A valid question at this stage may be to ask why do we want to have women in science at all? What can participation in science do for women? For one thing, a career in science encourages rational thinking and that is a quality which everyone, man or woman, needs to cultivate. Besides specific benefits like eradicating superstitions, improving health, and so on, it actually changes ways of thinking and interacting with society. Rather than depending on authority figures, it teaches people to think and make their own conclusions, not just about the scientific work they are engaged in, but about the society they live in. In fact, if rational thinking is needed for society, the more women who can think rationally, the more society gets affected, because as is usually said, if you educate a boy, you educate him alone, whereas if you educate a woman, a whole family gets educated. Moreover, science is an activity funded by society and women as well as men have the right to take part in it.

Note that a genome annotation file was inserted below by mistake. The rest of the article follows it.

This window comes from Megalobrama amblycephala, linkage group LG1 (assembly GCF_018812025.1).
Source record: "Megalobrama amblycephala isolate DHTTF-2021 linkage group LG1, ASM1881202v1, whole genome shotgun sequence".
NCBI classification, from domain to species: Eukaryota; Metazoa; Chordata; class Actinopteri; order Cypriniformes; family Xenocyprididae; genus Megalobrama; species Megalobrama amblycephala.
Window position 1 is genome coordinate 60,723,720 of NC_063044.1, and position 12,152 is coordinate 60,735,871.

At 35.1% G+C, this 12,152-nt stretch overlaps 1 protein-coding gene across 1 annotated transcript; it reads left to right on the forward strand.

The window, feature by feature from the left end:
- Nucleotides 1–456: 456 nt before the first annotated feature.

The million dollar question of course, is how to get more women into science. I have no easy solutions to offer on this issue. A lot of the problem is societal and without an overthrow of the patriarchal society that we live in, perhaps complete parity is hard to achieve. However, even at the grass-roots level, sufficient awareness can be spread through the media ( which is a very powerful organ of social change) that it is a good idea for families to treat boys and girls on par, and that boys should also be taught to accept 'home-keeping' as one of their duties. (In fact, this is what an enlightened human resources development ministry would have done - realised that 'home-keeping' is a skill that everyone needs to learn! However, perhaps, that kind of enlightened and visionary approach is far too much to expect of this government, or indeed, of any government.) But this change can only genuinely happen in many families, when side by side, society recognises that both sons and daughters are equally reponsible for looking after their parents in old age.